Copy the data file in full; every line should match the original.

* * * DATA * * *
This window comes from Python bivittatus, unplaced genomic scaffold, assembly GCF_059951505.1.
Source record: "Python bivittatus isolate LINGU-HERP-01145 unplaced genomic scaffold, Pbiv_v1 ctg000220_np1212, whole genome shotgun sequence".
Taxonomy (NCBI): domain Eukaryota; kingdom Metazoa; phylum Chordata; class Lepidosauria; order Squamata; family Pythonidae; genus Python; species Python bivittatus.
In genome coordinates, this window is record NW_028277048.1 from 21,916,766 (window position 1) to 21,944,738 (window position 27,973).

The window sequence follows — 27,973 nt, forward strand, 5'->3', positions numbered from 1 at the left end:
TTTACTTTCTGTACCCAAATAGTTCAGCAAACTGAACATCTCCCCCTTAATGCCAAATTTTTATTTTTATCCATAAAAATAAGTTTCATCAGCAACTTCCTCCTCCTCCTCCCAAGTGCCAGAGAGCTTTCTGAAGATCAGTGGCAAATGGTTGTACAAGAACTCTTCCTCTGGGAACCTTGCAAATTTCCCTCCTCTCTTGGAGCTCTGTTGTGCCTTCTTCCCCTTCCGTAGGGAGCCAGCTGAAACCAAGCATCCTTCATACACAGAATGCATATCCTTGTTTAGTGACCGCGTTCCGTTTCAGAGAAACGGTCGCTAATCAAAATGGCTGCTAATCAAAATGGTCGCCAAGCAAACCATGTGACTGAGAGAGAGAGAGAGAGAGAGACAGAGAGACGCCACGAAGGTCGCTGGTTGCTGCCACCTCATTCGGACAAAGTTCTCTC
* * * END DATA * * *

This window comes from Python bivittatus, unplaced genomic scaffold, assembly GCF_059951505.1.
Source record: "Python bivittatus isolate LINGU-HERP-01145 unplaced genomic scaffold, Pbiv_v1 ctg000220_np1212, whole genome shotgun sequence".
Taxonomy (NCBI): domain Eukaryota; kingdom Metazoa; phylum Chordata; class Lepidosauria; order Squamata; family Pythonidae; genus Python; species Python bivittatus.
In genome coordinates, this window is record NW_028277048.1 from 21,916,766 (window position 1) to 21,944,738 (window position 27,973).

The window sequence follows — 27,973 nt, forward strand, 5'->3', positions numbered from 1 at the left end:
TTTACTTTCTGTACCCAAATAGTTCAGCAAACTGAACATCTCCCCCTTAATGCCAAATTTTTATTTTTATCCATAAAAATAAGTTTCATCAGCAACTTCCTCCTCCTCCTCCCAAGTGCCAGAGAGCTTTCTGAAGATCAGTGGCAAATGGTTGTACAAGAACTCTTCCTCTGGGAACCTTGCAAATTTCCCTCCTCTCTTGGAGCTCTGTTGTGCCTTCTTCCCCTTCCGTAGGGAGCCAGCTGAAACCAAGCATCCTTCATACACAGAATGCATATCCTTGTTTAGTGACCGCGTTCCGTTTCAGAGAAACGGTCGCTAATCAAAATGGCTGCTAATCAAAATGGTCGCCAAGCAAACCATGTGACTGAGAGAGAGAGAGAGAGAGAGACAGAGAGACGCCACGAAGGTCGCTGGTTGCTGCCACCTCATTCGGACAAAGTTCTCTC